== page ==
So make a list of what you hope Emmanuel will do when he comes.

Include the world in your list. Whatever issues are important to you, put them on your hope list. I have included the end of oppression for the women of Iran.

Include your family and neighbors in your list. I have included the health and vitality of this congregation and the wellbeing of my family.

Include yourself in your list. I hope to live out my calling, and I trust God to lead me to fulfillment.

What will you put on your list of hope as Jesus comes into the world to save it?

All the preparations that we do this Christmas season, while done with goodwill and love in our hearts, are small in comparison to what God is preparing to do for us this Christmas. God is sending us our Savior, the only one who can set things right; the only one who can heal us and transform us from the inside out.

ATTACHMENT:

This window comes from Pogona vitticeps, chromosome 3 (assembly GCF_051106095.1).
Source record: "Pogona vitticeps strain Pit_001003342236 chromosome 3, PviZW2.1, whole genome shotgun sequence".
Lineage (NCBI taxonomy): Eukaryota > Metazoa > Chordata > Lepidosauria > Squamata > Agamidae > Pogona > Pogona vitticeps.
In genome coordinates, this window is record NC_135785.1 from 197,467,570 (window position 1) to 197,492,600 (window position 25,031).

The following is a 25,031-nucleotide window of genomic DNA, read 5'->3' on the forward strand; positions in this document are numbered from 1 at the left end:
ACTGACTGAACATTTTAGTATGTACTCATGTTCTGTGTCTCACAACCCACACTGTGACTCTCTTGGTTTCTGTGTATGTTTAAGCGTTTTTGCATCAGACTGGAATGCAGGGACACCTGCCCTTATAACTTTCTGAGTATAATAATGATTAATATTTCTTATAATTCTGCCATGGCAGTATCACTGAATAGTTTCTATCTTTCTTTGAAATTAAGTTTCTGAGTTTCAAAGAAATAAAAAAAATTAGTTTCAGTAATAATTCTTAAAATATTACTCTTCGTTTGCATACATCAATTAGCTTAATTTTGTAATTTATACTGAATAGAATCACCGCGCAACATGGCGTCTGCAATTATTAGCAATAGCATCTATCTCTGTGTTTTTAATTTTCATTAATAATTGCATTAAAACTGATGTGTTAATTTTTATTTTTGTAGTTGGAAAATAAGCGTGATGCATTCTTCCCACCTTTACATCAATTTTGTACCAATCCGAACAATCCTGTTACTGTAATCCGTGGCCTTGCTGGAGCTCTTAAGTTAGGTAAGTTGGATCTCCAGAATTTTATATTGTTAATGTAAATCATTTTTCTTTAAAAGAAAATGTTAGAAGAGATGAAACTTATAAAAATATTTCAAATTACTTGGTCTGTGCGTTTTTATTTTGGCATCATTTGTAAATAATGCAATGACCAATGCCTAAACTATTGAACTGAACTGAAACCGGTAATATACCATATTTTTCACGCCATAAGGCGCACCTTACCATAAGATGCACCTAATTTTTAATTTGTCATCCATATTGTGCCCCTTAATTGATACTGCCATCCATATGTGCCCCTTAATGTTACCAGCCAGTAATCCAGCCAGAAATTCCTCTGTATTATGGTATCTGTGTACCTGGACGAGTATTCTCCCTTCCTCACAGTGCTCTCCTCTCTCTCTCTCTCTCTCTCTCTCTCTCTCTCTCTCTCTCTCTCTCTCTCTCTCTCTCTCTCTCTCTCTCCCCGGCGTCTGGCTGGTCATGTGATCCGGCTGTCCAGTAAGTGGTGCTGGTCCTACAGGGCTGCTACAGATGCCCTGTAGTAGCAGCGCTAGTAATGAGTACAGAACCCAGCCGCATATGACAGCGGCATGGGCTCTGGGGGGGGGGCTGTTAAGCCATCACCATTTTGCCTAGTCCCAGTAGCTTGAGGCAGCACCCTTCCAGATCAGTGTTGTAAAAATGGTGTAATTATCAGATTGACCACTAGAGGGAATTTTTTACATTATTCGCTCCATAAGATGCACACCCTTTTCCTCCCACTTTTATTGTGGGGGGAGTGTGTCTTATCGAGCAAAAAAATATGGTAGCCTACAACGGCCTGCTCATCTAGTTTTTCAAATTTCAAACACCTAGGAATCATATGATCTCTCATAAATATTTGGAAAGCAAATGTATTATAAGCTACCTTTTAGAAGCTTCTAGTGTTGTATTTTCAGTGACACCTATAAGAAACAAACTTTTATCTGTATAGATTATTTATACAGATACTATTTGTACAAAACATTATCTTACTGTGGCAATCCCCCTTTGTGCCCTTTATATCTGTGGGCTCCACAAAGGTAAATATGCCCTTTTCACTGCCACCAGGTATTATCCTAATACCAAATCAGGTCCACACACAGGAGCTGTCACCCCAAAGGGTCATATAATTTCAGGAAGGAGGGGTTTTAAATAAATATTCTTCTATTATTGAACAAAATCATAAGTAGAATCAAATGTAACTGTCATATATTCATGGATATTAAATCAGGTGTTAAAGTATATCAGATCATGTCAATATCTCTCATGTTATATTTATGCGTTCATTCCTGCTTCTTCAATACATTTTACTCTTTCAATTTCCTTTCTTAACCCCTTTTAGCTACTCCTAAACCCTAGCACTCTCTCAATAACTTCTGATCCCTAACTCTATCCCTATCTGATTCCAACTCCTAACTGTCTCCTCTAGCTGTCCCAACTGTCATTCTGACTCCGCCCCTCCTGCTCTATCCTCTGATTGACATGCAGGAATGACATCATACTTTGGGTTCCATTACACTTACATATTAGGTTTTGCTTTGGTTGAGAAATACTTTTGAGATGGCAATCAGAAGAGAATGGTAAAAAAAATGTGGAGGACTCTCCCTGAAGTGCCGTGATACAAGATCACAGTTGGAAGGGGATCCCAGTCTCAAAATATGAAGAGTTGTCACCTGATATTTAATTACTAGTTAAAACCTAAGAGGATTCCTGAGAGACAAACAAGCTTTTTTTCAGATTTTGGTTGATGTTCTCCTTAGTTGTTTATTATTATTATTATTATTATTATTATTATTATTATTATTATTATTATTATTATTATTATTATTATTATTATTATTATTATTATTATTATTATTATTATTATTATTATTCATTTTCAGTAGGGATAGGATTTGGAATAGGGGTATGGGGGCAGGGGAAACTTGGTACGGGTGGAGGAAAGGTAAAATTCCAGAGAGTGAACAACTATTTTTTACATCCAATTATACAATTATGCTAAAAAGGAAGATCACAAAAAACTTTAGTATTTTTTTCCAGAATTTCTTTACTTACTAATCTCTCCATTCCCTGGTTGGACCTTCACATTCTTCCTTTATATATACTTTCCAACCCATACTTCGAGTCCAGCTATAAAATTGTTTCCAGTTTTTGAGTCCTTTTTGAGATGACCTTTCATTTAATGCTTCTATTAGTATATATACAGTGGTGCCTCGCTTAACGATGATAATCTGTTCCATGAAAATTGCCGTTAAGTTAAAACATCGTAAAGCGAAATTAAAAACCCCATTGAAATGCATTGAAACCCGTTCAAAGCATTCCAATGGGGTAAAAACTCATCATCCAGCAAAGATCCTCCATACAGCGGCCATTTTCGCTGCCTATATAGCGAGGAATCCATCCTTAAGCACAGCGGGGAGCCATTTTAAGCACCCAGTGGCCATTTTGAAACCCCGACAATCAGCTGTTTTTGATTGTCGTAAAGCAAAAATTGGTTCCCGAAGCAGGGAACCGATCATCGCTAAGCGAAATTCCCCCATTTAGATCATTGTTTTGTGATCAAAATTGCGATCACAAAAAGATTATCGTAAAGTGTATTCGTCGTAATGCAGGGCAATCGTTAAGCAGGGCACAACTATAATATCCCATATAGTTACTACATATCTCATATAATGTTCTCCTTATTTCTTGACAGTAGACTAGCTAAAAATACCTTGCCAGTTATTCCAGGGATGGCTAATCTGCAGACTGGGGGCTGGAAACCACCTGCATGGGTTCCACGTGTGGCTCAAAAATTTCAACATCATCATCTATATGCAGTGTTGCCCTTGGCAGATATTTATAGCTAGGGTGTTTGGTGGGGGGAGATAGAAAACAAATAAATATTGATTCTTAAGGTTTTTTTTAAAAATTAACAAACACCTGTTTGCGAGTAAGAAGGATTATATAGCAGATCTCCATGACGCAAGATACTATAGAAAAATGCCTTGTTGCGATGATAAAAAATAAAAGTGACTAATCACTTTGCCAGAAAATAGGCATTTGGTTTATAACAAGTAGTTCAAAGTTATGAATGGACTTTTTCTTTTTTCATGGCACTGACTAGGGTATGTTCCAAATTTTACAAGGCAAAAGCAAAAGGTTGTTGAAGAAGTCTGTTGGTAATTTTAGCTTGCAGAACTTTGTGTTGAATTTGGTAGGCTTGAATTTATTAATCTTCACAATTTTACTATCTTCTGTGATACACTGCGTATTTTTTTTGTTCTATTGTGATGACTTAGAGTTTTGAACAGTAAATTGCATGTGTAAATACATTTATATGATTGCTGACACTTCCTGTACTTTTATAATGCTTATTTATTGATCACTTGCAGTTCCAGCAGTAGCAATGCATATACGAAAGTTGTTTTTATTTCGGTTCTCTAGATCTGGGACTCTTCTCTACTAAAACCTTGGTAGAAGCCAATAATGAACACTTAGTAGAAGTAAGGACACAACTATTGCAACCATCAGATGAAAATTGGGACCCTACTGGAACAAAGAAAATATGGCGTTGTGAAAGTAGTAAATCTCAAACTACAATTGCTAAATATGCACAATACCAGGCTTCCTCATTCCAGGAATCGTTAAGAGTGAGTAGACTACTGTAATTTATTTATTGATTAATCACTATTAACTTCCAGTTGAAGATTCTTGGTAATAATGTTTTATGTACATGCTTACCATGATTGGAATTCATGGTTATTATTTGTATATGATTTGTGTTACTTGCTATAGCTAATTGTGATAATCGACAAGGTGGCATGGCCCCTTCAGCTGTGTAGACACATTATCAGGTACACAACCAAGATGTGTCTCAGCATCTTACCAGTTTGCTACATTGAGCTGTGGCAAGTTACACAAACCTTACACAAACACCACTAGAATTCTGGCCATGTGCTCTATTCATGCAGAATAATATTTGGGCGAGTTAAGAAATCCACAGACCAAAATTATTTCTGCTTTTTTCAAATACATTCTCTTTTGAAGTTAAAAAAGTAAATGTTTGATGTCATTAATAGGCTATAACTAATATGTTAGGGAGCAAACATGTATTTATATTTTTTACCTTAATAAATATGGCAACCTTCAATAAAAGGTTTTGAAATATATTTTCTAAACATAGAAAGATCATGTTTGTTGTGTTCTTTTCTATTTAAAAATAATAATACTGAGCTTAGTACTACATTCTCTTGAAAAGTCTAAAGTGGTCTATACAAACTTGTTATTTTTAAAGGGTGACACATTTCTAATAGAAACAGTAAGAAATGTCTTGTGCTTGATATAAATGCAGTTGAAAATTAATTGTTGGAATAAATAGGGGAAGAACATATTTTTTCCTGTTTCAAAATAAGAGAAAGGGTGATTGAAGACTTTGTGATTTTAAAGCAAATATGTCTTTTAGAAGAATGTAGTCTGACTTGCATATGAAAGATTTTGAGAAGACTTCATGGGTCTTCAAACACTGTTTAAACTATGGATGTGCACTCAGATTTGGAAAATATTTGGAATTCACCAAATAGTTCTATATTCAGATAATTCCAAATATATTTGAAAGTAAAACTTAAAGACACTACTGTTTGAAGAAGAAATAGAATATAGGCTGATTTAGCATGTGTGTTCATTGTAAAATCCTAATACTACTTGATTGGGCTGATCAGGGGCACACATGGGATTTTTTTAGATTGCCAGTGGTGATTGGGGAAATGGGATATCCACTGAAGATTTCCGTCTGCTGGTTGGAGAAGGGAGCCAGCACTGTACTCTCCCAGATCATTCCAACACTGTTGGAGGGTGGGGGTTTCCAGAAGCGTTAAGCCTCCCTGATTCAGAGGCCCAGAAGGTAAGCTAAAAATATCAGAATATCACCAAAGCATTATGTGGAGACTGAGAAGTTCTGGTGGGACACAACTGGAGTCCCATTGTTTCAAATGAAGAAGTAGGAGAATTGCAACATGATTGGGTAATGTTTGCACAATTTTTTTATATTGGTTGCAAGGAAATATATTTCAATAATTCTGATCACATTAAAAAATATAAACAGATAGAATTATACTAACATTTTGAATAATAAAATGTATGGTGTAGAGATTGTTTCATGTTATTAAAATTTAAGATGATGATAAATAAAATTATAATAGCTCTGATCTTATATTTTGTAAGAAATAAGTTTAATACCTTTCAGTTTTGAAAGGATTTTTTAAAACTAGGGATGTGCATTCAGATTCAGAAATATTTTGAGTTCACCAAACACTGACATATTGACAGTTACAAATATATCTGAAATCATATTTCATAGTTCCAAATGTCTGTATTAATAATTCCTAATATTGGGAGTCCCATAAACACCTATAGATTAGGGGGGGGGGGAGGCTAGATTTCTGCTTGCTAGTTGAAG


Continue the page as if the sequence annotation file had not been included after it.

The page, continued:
We all spend a great deal of effort preparing for Christmas on a worldly level, but what we also really need to do is prepare for Christmas on a spiritual level. And we can do so by renewing our hope in what God will do.

What we are preparing ourselves for this Advent season is God’s miracles because they are coming!